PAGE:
Peter Slevin, author of two recent articles on Kansas, profiles Phill Kline as A Kansan With Conviction. It’s not as laudatory as the title implies.
Kline said he discussed education funding and the issue of evolution in both meetings. He said board members — intent on changing how evolution is taught in public schools — asked him if it would be constitutional to affix a sticker to textbooks saying evolution is a theory, not a fact. A federal judge in Cobb County, Ga., recently ordered such stickers removed.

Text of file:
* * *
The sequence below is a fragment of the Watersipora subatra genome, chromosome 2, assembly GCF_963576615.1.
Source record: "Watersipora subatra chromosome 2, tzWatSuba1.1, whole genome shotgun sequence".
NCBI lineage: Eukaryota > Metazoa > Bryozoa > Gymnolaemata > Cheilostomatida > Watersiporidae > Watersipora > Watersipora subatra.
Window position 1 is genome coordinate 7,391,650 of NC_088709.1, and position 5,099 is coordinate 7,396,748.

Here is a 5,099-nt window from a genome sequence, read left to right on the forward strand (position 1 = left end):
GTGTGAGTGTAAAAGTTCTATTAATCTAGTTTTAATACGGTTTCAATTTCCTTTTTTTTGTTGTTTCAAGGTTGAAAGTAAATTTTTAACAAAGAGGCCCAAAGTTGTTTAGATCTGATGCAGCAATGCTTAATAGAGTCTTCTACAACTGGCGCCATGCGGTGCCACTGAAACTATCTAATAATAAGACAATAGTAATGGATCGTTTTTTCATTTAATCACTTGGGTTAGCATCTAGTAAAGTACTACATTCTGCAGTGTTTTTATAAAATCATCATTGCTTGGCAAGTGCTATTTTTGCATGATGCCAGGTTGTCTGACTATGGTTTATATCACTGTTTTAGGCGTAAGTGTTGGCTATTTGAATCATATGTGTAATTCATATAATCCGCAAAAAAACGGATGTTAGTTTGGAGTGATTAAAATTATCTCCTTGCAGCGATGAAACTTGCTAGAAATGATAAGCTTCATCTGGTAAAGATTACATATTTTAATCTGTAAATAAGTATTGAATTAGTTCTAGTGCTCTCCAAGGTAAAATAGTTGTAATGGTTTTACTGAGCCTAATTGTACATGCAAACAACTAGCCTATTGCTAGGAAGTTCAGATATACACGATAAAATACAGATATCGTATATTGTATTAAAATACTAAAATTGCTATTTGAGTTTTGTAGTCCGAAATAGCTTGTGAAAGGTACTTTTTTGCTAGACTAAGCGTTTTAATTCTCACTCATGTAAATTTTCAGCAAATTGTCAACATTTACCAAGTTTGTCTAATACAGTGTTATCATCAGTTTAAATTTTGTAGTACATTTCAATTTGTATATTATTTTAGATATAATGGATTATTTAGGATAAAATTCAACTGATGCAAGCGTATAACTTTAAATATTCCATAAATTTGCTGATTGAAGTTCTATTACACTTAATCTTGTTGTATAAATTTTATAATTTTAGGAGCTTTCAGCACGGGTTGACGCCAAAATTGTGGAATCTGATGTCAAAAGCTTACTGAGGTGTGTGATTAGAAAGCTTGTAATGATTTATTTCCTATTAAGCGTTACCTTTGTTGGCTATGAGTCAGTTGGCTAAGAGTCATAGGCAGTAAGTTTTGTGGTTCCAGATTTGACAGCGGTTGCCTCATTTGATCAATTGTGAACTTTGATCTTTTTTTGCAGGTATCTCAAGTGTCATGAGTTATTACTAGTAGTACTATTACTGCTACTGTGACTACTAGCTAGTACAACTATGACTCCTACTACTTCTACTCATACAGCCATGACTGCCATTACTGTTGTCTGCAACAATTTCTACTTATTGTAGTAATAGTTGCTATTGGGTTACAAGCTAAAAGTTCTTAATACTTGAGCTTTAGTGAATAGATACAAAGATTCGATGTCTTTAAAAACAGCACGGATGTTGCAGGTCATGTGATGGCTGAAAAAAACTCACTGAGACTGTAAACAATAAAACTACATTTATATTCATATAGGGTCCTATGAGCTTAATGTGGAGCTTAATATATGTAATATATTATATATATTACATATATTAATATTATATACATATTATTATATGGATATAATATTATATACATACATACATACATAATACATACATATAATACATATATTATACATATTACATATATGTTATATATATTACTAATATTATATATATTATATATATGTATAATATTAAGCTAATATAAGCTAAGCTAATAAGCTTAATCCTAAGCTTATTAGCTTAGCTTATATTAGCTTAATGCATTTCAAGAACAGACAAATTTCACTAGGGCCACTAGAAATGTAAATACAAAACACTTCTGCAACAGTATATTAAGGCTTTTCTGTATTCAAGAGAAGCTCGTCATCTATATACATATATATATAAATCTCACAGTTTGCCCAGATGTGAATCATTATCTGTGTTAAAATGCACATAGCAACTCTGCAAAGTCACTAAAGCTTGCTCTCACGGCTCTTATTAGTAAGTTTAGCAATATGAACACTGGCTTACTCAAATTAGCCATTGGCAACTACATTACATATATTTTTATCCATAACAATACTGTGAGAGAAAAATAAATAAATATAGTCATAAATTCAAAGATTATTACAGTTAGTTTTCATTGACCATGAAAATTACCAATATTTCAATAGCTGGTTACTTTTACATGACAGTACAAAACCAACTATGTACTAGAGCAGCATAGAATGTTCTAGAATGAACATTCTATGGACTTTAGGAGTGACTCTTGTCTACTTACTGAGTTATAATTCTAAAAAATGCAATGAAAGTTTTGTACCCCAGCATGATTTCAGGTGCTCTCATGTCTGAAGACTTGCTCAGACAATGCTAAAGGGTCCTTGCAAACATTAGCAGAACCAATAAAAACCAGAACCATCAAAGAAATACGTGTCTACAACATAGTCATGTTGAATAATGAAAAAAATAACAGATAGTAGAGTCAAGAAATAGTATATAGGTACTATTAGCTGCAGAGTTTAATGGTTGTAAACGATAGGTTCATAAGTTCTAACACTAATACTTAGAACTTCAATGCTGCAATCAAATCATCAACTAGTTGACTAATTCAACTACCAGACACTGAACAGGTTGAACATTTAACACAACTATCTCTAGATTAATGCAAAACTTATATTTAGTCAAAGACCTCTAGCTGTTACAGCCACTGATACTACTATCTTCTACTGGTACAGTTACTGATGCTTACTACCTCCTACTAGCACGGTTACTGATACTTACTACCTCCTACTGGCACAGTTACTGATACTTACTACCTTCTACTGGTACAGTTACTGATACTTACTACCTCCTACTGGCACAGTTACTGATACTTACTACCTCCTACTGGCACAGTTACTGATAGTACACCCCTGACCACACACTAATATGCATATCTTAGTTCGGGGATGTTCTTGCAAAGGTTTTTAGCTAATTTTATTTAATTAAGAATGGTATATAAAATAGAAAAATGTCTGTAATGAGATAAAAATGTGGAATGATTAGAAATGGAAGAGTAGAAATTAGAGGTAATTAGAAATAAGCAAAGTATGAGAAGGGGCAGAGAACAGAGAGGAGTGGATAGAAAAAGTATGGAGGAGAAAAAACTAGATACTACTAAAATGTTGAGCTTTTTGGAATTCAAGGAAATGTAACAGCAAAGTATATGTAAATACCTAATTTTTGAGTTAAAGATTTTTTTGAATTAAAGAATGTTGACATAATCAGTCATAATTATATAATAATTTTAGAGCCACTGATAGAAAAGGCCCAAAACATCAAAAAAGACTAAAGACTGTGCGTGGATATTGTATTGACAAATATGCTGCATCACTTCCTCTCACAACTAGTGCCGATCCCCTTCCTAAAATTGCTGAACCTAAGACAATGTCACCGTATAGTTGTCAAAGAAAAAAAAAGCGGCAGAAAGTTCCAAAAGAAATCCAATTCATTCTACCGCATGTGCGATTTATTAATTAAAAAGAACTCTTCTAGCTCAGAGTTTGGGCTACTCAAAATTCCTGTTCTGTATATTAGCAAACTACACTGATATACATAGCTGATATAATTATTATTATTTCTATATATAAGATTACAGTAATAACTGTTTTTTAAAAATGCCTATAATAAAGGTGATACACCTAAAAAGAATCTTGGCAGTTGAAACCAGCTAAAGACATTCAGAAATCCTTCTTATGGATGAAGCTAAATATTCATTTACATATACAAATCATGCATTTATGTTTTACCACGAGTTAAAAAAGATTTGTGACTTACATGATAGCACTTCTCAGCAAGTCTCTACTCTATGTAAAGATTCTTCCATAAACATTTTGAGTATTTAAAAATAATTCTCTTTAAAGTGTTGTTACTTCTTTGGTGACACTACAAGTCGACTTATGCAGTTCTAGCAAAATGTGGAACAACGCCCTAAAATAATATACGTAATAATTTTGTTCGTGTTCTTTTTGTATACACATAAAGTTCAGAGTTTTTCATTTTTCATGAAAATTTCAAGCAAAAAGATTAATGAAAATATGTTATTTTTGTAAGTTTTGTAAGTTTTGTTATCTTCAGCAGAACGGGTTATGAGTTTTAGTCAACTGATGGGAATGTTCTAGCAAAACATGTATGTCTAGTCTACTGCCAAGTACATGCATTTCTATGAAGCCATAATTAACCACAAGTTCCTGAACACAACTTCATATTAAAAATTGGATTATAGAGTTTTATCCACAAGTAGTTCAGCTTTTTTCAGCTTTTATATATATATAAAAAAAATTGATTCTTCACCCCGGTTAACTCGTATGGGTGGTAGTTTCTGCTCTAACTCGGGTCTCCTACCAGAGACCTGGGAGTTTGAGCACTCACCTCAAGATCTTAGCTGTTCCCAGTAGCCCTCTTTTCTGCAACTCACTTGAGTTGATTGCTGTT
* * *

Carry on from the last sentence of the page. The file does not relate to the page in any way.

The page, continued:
“Yeah, it’s constitutional. It is theory. I know the difference between scientific law, scientific theory, scientific hypothesis,” Kline said in the interview.
Although evolution is commonly termed a theory, most scientists consider the evidence, accumulated over 150-plus years, to be overwhelming, and they say opponents misuse language to mislead the public.
(My emphasis.) His standard claim, and one that DA Hecht hung his whitewash on, was that he wanted to discuss the stickers, not that they wanted too. Is he changing his story?
I’ll dig into this.